“‘How can you say, “We are wise,Jeremiah 8:8 New International Version
for we have the law of the Lord,”
when actually the lying pen of the scribes
has handled it falsely?
The ancient world was a long time ago, but even in antiquity it was often hard to know what happened in the ancient world. With no trusted neutral institutions to establish facts, and no way of making many identical copies of a text or a speech, the curious had no reliable way to decide between competing claims by different interested parties. Already in antiquity, clever people turned to old writing painted on wood or carved on stone. But dishonest people realized that they could destroy or alter awkward inscriptions and forge new ones. Greeks, Romans, and Babylonians show us how this worked.
In the third year of Cambyses king of Babylon king of Lands, the governing board of the Eanna temple at Uruk received instructions:
(1) Nabû-mukīn-apli, the šatammu (chief temple administrator) of Eanna, son of Nadīnu, seed Dabibi, spoke (2) to [thirteen different people], Babylonians and Urukeans, the college, as follows: (16) “A messenger of the king and the governor of Babylon have spoken as follows: (17) ‘show us the stelai, the cuneiform texts of the kings of old, which are set up in Eanna.’ (19) Show the stelai, the cuneiform texts of old, which you know, to the messenger of the king! (21) Show whatever you remember and know to the messenger of the king.”Armed Force in the Teispid-Achaemenid Empire (2021) p. 122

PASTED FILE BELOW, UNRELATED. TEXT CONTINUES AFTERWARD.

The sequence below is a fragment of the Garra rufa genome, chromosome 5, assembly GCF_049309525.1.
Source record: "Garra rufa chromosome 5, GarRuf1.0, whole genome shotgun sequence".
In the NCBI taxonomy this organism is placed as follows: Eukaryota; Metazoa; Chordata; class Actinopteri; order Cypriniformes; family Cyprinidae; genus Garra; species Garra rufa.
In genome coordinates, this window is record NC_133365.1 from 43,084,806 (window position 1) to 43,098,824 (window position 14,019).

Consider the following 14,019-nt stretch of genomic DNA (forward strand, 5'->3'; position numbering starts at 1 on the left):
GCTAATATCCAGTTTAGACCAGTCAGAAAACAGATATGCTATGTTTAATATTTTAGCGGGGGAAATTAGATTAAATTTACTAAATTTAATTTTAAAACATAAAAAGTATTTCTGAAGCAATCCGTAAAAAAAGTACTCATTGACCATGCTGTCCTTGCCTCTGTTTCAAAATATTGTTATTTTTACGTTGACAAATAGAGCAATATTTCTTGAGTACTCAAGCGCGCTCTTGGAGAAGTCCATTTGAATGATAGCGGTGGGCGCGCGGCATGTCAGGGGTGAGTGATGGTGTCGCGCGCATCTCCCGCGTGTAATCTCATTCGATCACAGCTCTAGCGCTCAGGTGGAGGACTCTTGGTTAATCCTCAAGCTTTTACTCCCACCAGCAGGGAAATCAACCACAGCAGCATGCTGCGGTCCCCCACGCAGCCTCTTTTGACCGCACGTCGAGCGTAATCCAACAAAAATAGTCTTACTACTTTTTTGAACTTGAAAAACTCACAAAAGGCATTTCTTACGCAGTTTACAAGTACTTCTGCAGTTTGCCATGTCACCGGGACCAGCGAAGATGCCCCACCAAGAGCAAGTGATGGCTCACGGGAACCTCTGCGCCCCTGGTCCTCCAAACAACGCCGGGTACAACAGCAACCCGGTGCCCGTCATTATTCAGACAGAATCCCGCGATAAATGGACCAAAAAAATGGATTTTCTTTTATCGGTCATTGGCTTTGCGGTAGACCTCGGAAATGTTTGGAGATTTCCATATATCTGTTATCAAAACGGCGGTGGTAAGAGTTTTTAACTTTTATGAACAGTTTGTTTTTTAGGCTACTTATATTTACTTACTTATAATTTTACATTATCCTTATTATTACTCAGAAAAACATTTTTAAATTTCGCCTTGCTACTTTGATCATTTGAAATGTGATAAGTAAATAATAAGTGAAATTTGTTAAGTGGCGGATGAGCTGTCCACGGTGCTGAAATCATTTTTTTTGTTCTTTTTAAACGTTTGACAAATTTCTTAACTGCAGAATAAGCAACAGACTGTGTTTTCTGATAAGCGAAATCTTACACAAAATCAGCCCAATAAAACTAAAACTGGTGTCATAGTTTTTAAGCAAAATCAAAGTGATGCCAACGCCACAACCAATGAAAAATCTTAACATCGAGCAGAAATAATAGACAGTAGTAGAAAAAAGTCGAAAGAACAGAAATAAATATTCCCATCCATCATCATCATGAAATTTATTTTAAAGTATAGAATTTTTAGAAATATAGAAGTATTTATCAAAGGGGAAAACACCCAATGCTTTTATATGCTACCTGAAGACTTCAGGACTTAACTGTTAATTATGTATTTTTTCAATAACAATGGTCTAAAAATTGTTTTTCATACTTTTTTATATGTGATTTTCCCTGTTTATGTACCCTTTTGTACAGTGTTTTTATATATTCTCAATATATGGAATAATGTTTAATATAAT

Scholarly Babylonians often discovered old texts which told them that they could not do something which they had been commanded to do. And they chose which texts on the sacred ground of temples or buried under the earth to share with outsiders. Cambyses and the governor of Babylon wanted all the inscriptions which the Eanna had, and wanted someone who they trusted to read them himself. They did not trust the college to give them a summary or excerpts. They also did not want the college to suddenly discover more texts at a later date. Evidently, Cambyses and the governor believed that the college of Eanna might use its access to old texts to control what information reached the king.
In the fourth century BCE, the Greek historian Theopompus published a book of Attic inscriptions. Several medieval writers tell us that he was indignant that a certain inscription used a form of the Greek alphabet which was later than the date at which it claimed to have been written. Theopompus believed that this inscription was a forgery, although the ancients did often have to replace inscriptions which were damaged by fires, floods, or humans. Many early public texts in Athens were painted or carved onto wood, like early Christian grave markers in rural BC. Wood rots and paint flakes away, so documents on wood needed to be recopied every so often. Other Athenians tell us that public texts at Athens were often hidden in obscure places, so only an expert could find the original of every document. The back wall of a temple might be hidden by a newer, larger temple built next door, or an old wooden tablet might be moved out of the way to make room for something more important, or an old gravestone might be built into a new wall.